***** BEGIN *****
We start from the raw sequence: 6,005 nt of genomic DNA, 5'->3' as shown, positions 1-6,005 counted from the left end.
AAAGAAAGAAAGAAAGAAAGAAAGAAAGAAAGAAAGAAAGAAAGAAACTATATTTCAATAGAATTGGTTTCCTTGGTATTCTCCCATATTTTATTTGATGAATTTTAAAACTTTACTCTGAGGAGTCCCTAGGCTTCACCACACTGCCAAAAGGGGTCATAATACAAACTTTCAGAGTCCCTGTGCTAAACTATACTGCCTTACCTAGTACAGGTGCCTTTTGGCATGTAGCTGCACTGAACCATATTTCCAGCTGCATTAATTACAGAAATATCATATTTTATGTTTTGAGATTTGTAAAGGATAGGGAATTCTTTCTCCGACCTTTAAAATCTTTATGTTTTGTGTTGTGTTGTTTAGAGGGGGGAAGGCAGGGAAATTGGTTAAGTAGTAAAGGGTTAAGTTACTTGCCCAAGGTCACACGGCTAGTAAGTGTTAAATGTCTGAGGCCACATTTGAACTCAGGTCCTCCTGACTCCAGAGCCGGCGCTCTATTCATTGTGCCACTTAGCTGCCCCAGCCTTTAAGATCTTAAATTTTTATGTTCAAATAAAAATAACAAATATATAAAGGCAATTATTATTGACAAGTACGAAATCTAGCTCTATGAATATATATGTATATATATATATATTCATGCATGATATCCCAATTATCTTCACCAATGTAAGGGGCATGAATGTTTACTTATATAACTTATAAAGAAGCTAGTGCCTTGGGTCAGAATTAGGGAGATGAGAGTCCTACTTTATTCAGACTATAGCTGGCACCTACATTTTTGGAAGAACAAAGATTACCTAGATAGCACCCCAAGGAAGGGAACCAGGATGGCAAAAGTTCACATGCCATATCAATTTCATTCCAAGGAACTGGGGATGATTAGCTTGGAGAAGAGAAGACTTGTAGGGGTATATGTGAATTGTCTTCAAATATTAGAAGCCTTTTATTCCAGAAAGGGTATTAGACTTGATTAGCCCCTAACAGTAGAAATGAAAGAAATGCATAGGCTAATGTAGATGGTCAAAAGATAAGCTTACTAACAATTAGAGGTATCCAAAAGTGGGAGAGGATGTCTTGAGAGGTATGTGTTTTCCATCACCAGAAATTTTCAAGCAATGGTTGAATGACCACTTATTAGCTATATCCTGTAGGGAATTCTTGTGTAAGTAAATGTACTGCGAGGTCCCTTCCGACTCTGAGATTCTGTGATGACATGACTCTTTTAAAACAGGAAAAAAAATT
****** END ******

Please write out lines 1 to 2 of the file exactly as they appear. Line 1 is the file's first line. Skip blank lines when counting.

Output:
We start from the raw sequence: 6,005 nt of genomic DNA, 5'->3' as shown, positions 1-6,005 counted from the left end.
AAAGAAAGAAAGAAAGAAAGAAAGAAAGAAAGAAAGAAAGAAAGAAACTATATTTCAATAGAATTGGTTTCCTTGGTATTCTCCCATATTTTATTTGATGAATTTTAAAACTTTACTCTGAGGAGTCCCTAGGCTTCACCACACTGCCAAAAGGGGTCATAATACAAACTTTCAGAGTCCCTGTGCTAAACTATACTGCCTTACCTAGTACAGGTGCCTTTTGGCATGTAGCTGCACTGAACCATATTTCCAGCTGCATTAATTACAGAAATATCATATTTTATGTTTTGAGATTTGTAAAGGATAGGGAATTCTTTCTCCGACCTTTAAAATCTTTATGTTTTGTGTTGTGTTGTTTAGAGGGGGGAAGGCAGGGAAATTGGTTAAGTAGTAAAGGGTTAAGTTACTTGCCCAAGGTCACACGGCTAGTAAGTGTTAAATGTCTGAGGCCACATTTGAACTCAGGTCCTCCTGACTCCAGAGCCGGCGCTCTATTCATTGTGCCACTTAGCTGCCCCAGCCTTTAAGATCTTAAATTTTTATGTTCAAATAAAAATAACAAATATATAAAGGCAATTATTATTGACAAGTACGAAATCTAGCTCTATGAATATATATGTATATATATATATATTCATGCATGATATCCCAATTATCTTCACCAATGTAAGGGGCATGAATGTTTACTTATATAACTTATAAAGAAGCTAGTGCCTTGGGTCAGAATTAGGGAGATGAGAGTCCTACTTTATTCAGACTATAGCTGGCACCTACATTTTTGGAAGAACAAAGATTACCTAGATAGCACCCCAAGGAAGGGAACCAGGATGGCAAAAGTTCACATGCCATATCAATTTCATTCCAAGGAACTGGGGATGATTAGCTTGGAGAAGAGAAGACTTGTAGGGGTATATGTGAATTGTCTTCAAATATTAGAAGCCTTTTATTCCAGAAAGGGTATTAGACTTGATTAGCCCCTAACAGTAGAAATGAAAGAAATGCATAGGCTAATGTAGATGGTCAAAAGATAAGCTTACTAACAATTAGAGGTATCCAAAAGTGGGAGAGGATGTCTTGAGAGGTATGTGTTTTCCATCACCAGAAATTTTCAAGCAATGGTTGAATGACCACTTATTAGCTATATCCTGTAGGGAATTCTTGTGTAAGTAAATGTACTGCGAGGTCCCTTCCGACTCTGAGATTCTGTGATGACATGACTCTTTTAAAACAGGAAAAAAAATT